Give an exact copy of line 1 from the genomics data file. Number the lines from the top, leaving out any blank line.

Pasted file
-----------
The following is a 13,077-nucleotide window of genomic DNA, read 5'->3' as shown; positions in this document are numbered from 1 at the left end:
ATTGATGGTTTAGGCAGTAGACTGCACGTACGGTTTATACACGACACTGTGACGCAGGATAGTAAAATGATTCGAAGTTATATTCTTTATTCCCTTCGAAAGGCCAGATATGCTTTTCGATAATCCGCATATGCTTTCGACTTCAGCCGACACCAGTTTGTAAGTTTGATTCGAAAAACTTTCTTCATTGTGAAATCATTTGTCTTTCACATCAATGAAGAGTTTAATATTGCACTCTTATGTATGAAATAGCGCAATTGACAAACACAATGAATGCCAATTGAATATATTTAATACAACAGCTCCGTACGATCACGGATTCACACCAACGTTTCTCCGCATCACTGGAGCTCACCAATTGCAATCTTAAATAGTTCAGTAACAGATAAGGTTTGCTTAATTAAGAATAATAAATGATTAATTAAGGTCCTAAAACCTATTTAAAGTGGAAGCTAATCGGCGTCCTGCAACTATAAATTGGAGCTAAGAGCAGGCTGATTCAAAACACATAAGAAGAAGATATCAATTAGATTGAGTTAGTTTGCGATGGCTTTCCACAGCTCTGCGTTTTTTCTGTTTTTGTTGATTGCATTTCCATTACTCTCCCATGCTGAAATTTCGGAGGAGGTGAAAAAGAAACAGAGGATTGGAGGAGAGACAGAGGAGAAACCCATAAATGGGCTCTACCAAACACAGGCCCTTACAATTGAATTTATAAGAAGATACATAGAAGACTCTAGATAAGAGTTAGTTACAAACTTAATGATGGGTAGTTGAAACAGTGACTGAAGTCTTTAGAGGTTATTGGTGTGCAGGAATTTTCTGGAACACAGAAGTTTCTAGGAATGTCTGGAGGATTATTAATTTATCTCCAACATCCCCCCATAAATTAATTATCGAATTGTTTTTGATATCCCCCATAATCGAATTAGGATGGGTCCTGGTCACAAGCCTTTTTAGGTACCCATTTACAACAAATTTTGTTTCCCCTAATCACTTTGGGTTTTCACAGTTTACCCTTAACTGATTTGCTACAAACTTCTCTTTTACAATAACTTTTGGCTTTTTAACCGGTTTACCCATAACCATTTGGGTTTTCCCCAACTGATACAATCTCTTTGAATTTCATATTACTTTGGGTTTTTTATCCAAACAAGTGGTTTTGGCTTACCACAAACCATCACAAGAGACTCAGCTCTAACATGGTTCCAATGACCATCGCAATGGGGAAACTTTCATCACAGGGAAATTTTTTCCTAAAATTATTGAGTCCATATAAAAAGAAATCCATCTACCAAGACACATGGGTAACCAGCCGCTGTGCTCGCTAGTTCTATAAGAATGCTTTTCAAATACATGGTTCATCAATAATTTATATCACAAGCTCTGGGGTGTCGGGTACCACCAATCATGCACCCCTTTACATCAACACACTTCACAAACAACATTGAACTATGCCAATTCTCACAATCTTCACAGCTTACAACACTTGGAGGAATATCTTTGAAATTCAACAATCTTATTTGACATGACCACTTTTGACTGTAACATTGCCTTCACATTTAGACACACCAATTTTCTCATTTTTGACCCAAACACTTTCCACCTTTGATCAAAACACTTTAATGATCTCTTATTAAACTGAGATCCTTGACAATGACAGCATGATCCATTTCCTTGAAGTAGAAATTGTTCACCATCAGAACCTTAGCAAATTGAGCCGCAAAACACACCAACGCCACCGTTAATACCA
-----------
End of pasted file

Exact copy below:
The following is a 13,077-nucleotide window of genomic DNA, read 5'->3' as shown; positions in this document are numbered from 1 at the left end: